I’ve gained 1.74lbs of muscle mass, instead. Can’t beat that!!

The Importance of Using Multiple Measurements

Hopefully, my results make this clear. I’ll discuss it more here.

I recommend using a number of non-scale measurements to gauge your progress.

Otherwise, you’ll be like me and wondering why you’ve only lost 2lbs.

For me, I record my progress every Monday.

I weigh myself, take body fat percentage measurements on two separate devices, and take progress photos in the mirror. I measure at the same day and same time of day. I stand in the same pose for the photo in the same room and with the same lighting.

All in all, it’s 4 measurements. I’m also measuring my waist circumference every 2 weeks or so.

For you, you can choose to use all or some or none of these measurements.

 

For 8 weeks, I forbade my clients from using scales and taught them to rely only on a tight-fitting pair of jeans. They tried them on every second week. When the jeans fit, they knew they had reached their goal. If the jeans felt tighter in the waist after two weeks, we made further adjustments.

It was a 100% non-scale challenge, and every participant made excellent progress. Most lost 1-2 jean sizes over the course of 8 weeks – without weighing themselves even once!

 

The trick is to pick measurements that make you feel good and that you find reliable. I’m comfortable with numbers and hard statistics. It makes me feel like I’m doing a science experiment!

You’ll need to find your own system.

 

It’s also important to track your fitness progress. For me, my numbers in the weight room are improving. I’m getting more repetitions each workout or I’m using heavier weights. This ties well into my slight increase in muscle mass.

For you, be sure to track your gym progress. Record your sets, reps, and weight lifted. Aim to make small improvements each and every workout. Falling in love with this process of strength training is the key to success but also to embracing strength as a hobby and as a skill.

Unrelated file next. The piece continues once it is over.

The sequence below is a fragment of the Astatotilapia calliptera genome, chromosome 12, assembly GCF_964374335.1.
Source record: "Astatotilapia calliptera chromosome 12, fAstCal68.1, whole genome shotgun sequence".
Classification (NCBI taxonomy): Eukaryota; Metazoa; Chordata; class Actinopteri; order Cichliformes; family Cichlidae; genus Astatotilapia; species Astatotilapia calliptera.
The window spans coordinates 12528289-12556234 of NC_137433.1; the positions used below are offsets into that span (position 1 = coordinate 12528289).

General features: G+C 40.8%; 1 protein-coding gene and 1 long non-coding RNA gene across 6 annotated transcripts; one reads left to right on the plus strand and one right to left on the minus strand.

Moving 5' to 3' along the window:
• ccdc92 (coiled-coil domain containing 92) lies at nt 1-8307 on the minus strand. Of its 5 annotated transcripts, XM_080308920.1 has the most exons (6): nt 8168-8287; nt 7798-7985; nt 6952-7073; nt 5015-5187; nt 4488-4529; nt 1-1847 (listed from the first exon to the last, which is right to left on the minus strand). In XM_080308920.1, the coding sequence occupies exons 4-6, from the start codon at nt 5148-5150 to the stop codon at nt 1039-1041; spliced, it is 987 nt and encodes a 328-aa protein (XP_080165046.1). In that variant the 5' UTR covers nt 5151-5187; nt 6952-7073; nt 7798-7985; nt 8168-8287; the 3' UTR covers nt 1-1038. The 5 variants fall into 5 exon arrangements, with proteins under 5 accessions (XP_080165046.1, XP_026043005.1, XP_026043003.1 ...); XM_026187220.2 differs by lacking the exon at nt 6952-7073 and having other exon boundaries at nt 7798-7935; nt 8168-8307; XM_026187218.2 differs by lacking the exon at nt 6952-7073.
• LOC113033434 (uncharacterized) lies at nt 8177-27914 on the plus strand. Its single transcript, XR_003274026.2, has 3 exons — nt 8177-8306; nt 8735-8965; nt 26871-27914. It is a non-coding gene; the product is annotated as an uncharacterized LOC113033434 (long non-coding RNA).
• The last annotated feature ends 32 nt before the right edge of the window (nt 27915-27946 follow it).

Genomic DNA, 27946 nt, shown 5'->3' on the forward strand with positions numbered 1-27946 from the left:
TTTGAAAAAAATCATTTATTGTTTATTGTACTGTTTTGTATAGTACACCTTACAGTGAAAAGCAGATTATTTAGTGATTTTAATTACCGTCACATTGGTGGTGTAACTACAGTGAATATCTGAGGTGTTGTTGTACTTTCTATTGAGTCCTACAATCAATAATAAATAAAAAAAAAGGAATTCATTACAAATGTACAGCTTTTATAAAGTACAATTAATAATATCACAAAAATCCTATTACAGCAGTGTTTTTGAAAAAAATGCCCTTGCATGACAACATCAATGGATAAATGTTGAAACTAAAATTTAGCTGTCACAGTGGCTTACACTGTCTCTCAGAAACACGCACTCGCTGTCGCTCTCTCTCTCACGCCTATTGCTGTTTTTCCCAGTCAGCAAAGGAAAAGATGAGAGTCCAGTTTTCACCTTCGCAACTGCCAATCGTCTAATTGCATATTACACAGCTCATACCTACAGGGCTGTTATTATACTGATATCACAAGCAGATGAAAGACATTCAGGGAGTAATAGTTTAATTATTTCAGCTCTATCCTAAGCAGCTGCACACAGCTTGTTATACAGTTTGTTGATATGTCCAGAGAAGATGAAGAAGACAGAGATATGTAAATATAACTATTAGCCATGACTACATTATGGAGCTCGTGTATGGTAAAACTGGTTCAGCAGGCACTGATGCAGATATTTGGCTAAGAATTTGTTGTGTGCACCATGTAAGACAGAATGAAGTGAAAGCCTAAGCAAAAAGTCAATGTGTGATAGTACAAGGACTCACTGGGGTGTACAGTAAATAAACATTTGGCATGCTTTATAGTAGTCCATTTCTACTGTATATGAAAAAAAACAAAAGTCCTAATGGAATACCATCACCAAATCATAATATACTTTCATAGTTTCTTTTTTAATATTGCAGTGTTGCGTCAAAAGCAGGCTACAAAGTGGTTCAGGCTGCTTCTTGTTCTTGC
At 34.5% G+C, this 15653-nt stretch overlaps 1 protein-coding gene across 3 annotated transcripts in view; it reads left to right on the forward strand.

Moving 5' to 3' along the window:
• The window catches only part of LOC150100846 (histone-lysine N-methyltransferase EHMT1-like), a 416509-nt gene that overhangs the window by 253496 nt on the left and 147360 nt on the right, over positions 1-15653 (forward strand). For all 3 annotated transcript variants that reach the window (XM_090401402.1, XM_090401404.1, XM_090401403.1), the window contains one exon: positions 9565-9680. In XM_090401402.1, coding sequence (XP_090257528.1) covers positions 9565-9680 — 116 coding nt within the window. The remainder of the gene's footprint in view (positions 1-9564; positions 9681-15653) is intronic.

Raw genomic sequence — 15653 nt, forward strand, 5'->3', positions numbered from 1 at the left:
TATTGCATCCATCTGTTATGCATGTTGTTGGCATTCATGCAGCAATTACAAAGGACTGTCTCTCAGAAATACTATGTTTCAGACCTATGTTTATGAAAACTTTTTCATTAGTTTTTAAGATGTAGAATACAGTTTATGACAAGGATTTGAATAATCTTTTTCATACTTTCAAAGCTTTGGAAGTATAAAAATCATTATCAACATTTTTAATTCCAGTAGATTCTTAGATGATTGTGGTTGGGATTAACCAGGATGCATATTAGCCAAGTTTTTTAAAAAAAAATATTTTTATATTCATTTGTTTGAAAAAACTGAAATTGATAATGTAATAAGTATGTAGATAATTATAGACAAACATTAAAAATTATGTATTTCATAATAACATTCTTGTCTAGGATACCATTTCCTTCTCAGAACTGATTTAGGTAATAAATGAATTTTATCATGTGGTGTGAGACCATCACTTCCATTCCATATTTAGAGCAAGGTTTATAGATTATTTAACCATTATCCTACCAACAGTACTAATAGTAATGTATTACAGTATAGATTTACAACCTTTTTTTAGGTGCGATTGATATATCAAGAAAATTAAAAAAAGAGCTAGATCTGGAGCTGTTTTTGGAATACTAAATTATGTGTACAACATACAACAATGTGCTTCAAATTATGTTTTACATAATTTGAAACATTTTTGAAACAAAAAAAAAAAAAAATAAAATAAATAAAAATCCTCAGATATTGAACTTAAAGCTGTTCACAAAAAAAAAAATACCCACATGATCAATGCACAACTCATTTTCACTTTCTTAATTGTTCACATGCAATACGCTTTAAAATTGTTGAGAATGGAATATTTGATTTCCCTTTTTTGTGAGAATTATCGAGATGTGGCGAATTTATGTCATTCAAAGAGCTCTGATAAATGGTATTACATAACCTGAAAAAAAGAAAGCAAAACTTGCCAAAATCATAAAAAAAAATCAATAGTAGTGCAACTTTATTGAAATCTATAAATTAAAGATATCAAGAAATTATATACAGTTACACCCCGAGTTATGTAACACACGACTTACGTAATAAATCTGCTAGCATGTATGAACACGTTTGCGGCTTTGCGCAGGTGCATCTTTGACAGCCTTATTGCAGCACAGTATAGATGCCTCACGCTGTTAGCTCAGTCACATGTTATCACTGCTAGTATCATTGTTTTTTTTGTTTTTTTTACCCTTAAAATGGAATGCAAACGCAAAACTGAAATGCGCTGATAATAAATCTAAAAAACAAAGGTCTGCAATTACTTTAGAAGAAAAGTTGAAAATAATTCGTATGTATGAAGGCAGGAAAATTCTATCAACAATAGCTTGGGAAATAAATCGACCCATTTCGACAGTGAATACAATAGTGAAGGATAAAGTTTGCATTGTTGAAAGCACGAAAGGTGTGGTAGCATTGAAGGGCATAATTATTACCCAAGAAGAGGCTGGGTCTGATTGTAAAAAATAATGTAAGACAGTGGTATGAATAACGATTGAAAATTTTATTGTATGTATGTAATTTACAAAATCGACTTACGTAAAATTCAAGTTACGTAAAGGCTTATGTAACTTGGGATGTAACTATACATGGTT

On Splurges and Why I Never “Cheat” on a Diet

I haven’t had a single “cheat meal”.

Why?

Because it’s a stupid term, that’s why!

I indulge. I splurge. Or, I simply Enjoy my food.

I still eat a burrito every Monday. I’ll confess to throwing out the tortilla to cut calories and starch, but it doesn’t change my enjoyment any.

If it did, I’d make a modification somewhere else.

 

To hell with cheats. It’s a mindset that gives a negative connotation to certain foods. It encourages bingeing and a mindset of restricting.

 

Own what you do and own what you eat. Just be willing to make the necessary modifications to your other days. Or, do like I did over Christmas, and accept that you might maintain or even backslide for a week on your progress. It’s fine, you’ll make it up the next week.

Just like I did.

Meet the Author: Devin Gray

Meet the Author: Devin Gray

Founder, Head Coach

NSCA-CSCS, FMSC, Pn1 Certified
B.S. in Exercise Science – Texas A&M University

Devin is the owner & head coach of Optimize Fitness & Performance. He helps people become stronger and perform their best. Devin is especially focused on helping people with injuries learn to workout safely after they finish physical therapy.

You can book a free 15 minute coaching call with Devin by clicking here.